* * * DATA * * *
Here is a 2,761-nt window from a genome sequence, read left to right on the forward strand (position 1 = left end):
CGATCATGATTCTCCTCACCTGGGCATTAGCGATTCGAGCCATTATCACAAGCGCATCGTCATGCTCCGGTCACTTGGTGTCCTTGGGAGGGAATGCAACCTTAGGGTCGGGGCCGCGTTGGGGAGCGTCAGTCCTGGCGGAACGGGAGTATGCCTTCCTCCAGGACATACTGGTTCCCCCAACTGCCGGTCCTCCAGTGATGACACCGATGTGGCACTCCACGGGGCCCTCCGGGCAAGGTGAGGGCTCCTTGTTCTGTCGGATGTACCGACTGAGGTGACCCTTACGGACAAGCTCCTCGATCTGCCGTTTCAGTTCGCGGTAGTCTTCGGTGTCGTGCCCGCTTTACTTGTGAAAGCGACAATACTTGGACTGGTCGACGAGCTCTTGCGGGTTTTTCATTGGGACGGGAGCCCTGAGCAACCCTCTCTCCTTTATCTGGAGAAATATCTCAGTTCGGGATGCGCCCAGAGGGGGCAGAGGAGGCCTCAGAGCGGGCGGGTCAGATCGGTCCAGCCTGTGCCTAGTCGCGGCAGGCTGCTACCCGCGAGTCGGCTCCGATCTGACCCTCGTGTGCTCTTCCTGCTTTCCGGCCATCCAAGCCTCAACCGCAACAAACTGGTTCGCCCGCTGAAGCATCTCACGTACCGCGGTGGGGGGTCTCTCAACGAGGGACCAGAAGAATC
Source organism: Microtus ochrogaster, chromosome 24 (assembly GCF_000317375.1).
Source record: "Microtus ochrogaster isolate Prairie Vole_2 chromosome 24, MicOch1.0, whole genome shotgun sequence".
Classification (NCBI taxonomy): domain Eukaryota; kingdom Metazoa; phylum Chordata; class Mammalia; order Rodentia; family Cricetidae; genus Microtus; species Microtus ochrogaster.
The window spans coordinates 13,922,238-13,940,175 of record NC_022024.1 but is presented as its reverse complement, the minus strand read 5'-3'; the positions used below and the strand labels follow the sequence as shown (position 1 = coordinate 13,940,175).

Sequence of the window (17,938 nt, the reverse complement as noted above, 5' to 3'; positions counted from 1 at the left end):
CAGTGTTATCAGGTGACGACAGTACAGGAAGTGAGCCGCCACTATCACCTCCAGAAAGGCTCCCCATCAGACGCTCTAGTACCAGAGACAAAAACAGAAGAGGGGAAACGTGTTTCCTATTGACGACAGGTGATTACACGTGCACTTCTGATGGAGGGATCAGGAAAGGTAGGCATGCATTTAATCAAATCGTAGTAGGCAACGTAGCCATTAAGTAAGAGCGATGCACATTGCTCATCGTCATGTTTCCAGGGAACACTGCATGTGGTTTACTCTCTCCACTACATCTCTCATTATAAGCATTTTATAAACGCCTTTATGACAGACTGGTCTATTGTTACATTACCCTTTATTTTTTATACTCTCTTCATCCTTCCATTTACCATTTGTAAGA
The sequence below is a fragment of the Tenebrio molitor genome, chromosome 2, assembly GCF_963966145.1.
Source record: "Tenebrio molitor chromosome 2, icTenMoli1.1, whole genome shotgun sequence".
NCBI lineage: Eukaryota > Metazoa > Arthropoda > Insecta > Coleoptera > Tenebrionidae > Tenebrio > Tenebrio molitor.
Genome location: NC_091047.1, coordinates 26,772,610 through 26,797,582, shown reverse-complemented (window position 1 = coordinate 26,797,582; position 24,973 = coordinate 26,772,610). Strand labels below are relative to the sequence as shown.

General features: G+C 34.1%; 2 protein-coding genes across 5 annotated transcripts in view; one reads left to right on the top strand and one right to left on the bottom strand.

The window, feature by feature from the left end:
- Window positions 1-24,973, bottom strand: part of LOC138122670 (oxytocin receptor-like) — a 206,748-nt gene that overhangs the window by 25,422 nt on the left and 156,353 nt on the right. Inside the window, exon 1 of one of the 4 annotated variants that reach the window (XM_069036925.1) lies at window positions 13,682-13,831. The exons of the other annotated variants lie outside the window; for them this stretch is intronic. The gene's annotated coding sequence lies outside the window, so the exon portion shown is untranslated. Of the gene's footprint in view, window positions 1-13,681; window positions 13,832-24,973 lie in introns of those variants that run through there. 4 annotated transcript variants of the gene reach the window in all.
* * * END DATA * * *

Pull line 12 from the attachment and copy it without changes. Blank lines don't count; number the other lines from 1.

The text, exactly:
Genome location: NC_091047.1, coordinates 26,772,610 through 26,797,582, shown reverse-complemented (window position 1 = coordinate 26,797,582; position 24,973 = coordinate 26,772,610). Strand labels below are relative to the sequence as shown.